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  #21  
Old 02.01.2011, 21:48
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Re: Americans in Switzerland?

I remember when I last visited the US we were with some people I had never met before. I mentioned that it was my birthday in a few days time. They suggested we came round that day and had a drink....

When we got there - they had put a bbq party together and had an enormous cake made which was iced with my name.
I was touched beyond words - it was a lovely gesture and the friendliness of everyone was amazing
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Old 02.01.2011, 23:15
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Re: Americans in Switzerland?

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Great to know not everyone will hate me over there for being American But anyway, I'm a 21 year old American girl (from South Carolina) and will be staying around the Zurich area from February until July...I'd love to meet up with some people, American or Swiss or even if you're from Antarctica...particularly if you're into concerts or going to bars
Practically nobody will hate you over here for being American, but if you are a GWB or Palin enthusiast it will not be easy I visited Charleston/SC in 82 and 88 and paid a 4 days holiday to Myrtle Beach and loved your home state

So, no reason for panic on the Titanic
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  #23  
Old 03.01.2011, 02:51
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Re: Americans in Switzerland?

I'll actually be moving there as well to Study in March. I'll be in the Geneva area though I'm from the Pittsburgh, Pennsylvania area. 24, and I'm working on my MBA. If any would would like to meet up and hang out just let me know! I definitely want to make some new friends once I move there
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  #24  
Old 03.01.2011, 03:02
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Re: Americans in Switzerland?

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I find americans to be polite and respecful. They wait in a line, they apologise if they cut your way, bump into you, or if YOU bump into them. The very low paid guy will smile at you much better than the very rich one and most of the time, you don't see who is rich and who isn't, and the best part, it doesn't matter. You don't get a better treatment from it.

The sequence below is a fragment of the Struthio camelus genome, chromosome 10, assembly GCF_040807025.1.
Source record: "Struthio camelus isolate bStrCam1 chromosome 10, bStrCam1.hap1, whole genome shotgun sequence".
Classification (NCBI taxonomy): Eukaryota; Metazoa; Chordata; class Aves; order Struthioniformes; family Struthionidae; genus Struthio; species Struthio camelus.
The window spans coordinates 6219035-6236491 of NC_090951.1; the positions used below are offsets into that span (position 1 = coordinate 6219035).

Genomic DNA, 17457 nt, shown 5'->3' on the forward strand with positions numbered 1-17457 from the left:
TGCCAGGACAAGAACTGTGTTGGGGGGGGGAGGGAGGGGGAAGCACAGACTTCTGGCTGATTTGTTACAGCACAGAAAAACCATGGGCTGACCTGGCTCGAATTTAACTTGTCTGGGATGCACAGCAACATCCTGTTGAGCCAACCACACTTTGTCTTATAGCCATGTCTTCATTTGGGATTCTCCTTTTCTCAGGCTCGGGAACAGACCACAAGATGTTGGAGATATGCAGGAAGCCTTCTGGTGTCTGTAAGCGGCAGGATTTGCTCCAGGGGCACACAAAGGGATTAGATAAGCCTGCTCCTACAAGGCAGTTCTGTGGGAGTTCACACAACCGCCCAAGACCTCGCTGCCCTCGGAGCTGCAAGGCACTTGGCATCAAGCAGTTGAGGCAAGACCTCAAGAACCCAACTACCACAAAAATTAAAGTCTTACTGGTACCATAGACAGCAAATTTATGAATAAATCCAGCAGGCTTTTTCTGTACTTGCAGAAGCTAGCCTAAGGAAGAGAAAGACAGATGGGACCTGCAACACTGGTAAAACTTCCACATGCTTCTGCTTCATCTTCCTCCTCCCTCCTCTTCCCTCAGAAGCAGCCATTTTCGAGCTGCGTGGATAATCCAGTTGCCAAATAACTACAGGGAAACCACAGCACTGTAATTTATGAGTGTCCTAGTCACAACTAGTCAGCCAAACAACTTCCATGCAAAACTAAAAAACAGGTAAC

That doesn't sound like Philly!!! East coasters are quite the opposite. We run each other over at the grocery store with our shopping carts. We never say "excuse me" or "please" to total strangers -- just to people we know. "Um, sorry you're standing in front of the cheese I want and you don't seem able to make up your mind fast enough so I'm just going to shove your cart out of the way and get what I want and be on my way, thanks."


When I first moved to DC from the Midwest it was quite a culture shock, but after a couple of months I came to fit in perfectly. LOL

And don't get me started on the competitive / stalker parking.
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  #25  
Old 03.01.2011, 09:20
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Re: Americans in Switzerland?

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That doesn't sound like Philly!!! East coasters are quite the opposite. We run each other over at the grocery store with our shopping carts. We never say "excuse me" or "please" to total strangers -- just to people we know. "Um, sorry you're standing in front of the cheese I want and you don't seem able to make up your mind fast enough so I'm just going to shove your cart out of the way and get what I want and be on my way, thanks."


When I first moved to DC from the Midwest it was quite a culture shock, but after a couple of months I came to fit in perfectly. LOL

And don't get me started on the competitive / stalker parking.
I didn't say it was Philadelphia.... My only experience I have of Philadelphia is the airport and even there it wasn't bad at all. I got better attitude there then my shopping experience in Downtown Basel. Even TSA agents were nicer than the average store employee here...
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  #26  
Old 03.01.2011, 09:35
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And don't get me started on the competitive / stalker parking.

Ha. I grew up in western pa where people are nice, if a little "nebby", pittsburghese for nosy. Lived in boston and nj. Liked nj, people were direct but kind. Love the Midwest, espc Madison. Worst parking behaviors hands down - Durham- chapel hill nc, especially in the whole foods parking lot. Not fond of the whole rtp area anyway tho.

But then, I also think many Swiss people are kind, so call me crazy. Or lucky.
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Old 03.01.2011, 09:51
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Re: Americans in Switzerland?

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That doesn't sound like Philly!!! East coasters are quite the opposite. We run each other over at the grocery store with our shopping carts. We never say "excuse me" or "please" to total strangers -- just to people we know. "Um, sorry you're standing in front of the cheese I want and you don't seem able to make up your mind fast enough so I'm just going to shove your cart out of the way and get what I want and be on my way, thanks."


When I first moved to DC from the Midwest it was quite a culture shock, but after a couple of months I came to fit in perfectly. LOL

And don't get me started on the competitive / stalker parking.

oh but most of the people in d.c are misplaced midwesterners, so i don't think you could say that it has any bearing on how natives are. same thing for the n.east, some of the nicest and most helpful people (they'll even tell you if you are an a**h***, so you know what self work you have to do; sooo helpful, but i find it's the people who move there with something to prove who are the biggest problems. anyway, silly to say where in the country are the nicest and where the niceties are fake, people don't get commission at tgi fridays so their happy faces may just be trying to make their own jobs easier who are you to judge?